Recently they have discovered on Pinta Island, the island George was native to, a surviving sub species of George so hopefully they can breed some cousins and keep a little of his legacy going.
Even without George, I recommend a visit to the station if you come to Galapagos. The guides are incredibly knowledgeable and I challenge you to pose them a question about the islands and wildlife that they don't know the answer to. It is good to visit early in your trip too, before you get out an experience the wildlife for yourself as it gives you some good history and background information and help to identify some of the species as you come across them.
Sun, Sharks and lots of boobies: No, not a low budget horror film, EXPLORING GALAPAGOS
Right you're off the explore and find those amazing species you've heard so much about up close. Got your camera, good comfy shoes, guide book, all set? Without trying to sound like your mother, make sure you slap on a shedload of sunblock and if you have one, one of those fetching hats with a string underneath (the boats get breezy.) I experienced the worst sunburn I have ever had on my first day out on the islands and it made me very uncomfortable for the rest of the trip (especially that itchy 11 hr flight where I was shedding faster than the island's reptiles). There is no shade and, once on the islands, little breeze either. Think about it, this is a place where some of the world's biggest cold blooded animals thrive, it's going to be a little toasty.
We visited three islands in total, Santa Cruz where we stayed, North Seymour and the tiny Plaza Island. These are relatively close together and we didn't venture as far a some of the bigger islands such as San Cristobel and Isabela which have a lot of the impressive volcanic scenery seen in many Galapagos documentaries. This is a shame, but it was simply a matter of time - whilst Galapagos doesn't seem vast, it would take most of a day by boat to get to some of the outer islands and as a lot are uninhabited, it's not something you are really able to do unless you do a cruise.
~Santa Cruz/Tortuga Bay~
The islands we saw house a lot of the most famous and impressive species, so whilst we didn't cover a lot of ground we saw an impressive amount of wildlife. If you're based on Santa Cruz, you don't have to go far to see some wildlife. On route to the Research Centre we saw a few marine iguanas sunning themselves by side of the road, but in order to see them on mass we took a long hot, but well worth it walk, (with guide of course) to Tortuga Bay... probably the most beautiful stretch of coast I've ever seen, with amazing sandy beach and mangroves. The less assuming wildlife is fascinating enough as you will often see tiny brightly coloured lava lizards scuttling along the paths and sandpipers scurrying in and out of the waves. If you love your animals as I do this will give you as much pleasure as seeing the 'headliners'. We walked through a sleeping mass of marine iguanas, oblivious and unbothered by this group of tourists cooing over them and taking photos. After our 5k walk we were rewarded by a dip in a secluded lagoon off the bay which was buoyant and cool and refreshing. I could have happily floated there forever.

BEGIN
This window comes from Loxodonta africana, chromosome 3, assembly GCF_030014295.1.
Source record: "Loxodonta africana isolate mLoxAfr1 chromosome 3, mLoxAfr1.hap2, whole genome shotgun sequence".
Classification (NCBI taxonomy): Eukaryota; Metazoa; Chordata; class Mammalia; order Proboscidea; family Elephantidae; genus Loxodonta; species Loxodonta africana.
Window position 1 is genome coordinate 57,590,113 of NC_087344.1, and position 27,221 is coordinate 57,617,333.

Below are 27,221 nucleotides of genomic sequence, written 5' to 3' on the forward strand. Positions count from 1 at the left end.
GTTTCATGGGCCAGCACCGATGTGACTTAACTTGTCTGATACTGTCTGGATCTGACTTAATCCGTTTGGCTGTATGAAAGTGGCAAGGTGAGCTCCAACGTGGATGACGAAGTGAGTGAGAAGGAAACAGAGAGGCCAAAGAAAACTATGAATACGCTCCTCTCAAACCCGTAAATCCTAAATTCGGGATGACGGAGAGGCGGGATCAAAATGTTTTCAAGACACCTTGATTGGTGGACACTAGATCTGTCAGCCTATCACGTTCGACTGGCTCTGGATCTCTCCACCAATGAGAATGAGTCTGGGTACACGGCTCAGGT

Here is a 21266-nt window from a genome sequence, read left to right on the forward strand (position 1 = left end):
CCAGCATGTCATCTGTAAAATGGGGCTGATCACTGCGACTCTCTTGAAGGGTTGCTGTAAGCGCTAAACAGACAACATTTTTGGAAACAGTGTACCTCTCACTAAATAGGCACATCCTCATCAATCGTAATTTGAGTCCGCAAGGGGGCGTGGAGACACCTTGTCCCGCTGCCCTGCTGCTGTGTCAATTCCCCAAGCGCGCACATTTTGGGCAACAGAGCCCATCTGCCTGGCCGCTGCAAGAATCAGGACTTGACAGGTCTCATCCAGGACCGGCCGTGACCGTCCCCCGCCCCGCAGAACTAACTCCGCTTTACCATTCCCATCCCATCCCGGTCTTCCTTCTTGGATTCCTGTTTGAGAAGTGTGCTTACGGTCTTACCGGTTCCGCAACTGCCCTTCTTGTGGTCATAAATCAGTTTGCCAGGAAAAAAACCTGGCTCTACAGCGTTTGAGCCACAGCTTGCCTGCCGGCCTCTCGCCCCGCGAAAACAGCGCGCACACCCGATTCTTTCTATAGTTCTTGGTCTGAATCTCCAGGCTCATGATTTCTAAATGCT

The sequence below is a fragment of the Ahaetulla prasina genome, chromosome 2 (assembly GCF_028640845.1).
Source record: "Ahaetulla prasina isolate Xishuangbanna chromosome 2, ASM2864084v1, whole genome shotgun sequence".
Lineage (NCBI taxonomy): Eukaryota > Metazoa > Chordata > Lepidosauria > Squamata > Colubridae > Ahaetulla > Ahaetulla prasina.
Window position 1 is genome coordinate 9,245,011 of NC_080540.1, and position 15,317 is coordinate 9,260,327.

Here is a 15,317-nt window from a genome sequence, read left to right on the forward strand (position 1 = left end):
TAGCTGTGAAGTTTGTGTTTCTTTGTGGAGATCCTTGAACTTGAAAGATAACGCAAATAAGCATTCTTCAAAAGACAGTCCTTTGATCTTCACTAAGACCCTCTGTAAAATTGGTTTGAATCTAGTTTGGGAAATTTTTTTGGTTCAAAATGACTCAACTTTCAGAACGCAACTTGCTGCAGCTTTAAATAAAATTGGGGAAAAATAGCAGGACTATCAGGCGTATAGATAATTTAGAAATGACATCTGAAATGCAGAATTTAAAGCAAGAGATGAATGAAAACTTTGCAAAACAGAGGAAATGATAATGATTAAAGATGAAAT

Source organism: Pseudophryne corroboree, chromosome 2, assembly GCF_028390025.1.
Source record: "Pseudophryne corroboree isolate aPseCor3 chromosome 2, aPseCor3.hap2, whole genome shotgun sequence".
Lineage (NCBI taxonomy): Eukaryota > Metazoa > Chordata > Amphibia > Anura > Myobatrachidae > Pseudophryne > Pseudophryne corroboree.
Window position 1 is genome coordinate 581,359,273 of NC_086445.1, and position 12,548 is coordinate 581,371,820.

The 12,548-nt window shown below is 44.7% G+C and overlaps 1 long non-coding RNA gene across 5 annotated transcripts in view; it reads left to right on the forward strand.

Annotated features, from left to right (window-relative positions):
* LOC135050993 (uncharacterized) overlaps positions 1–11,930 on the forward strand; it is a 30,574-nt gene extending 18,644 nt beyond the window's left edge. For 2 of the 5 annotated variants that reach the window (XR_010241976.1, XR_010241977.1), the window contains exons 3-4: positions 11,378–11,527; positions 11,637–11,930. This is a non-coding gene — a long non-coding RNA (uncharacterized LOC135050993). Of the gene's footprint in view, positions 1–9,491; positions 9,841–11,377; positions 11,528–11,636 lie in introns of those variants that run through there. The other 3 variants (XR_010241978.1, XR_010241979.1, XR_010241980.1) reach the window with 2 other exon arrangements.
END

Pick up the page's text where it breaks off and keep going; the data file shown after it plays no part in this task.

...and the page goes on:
Our trip to the highlands was less fruitful. We were in search of giant tortoises and it was torrential rain that afternoon (though quite possibly bright sunshine by the shore given the amazing 'double climate.') After a trek through some of the wooded areas and only a glimpse of a tortoise who was wisely tucked up, we thought it a pointless exercise and we arrived back at the bus to see one had decided to sit in the road and whilst it provided us with a good view, it had to be shooed on so we didn't run him over. It's probably the case most days and it might not seem to be worth visiting the highlands for the wildlife spotting, it's certainly worth it so see the variation in the Galapagos terrain.
This was the best place for seeing the main species. Before we'd got off the boat, a courting pair of Blue Footed Boobies were displaying on the rocks. The males have a mating dance in which they bring up their amazing bright blue feet and show the females just how colourful they are. You can't help be amused at these gorgeous but funny looking birds and the dance the males perform makes them seem even more bonkers, but I'm sure to the females it's irresistible. It certainly worked for one guy as we were in for a treat as we got off the boat to find a Blue Footed Booby very proudly showing off it's freshly laid egg to it's cooing public. It's truly amazing how accepting they are of humans. Every creature just carries on about it's business without a thought. It's refreshing that these animals have never thought to be cautious of us as they are so well protected here, I only hope they continue to be and never lose this as it's fantastic for us to see them so closely without causing any fear.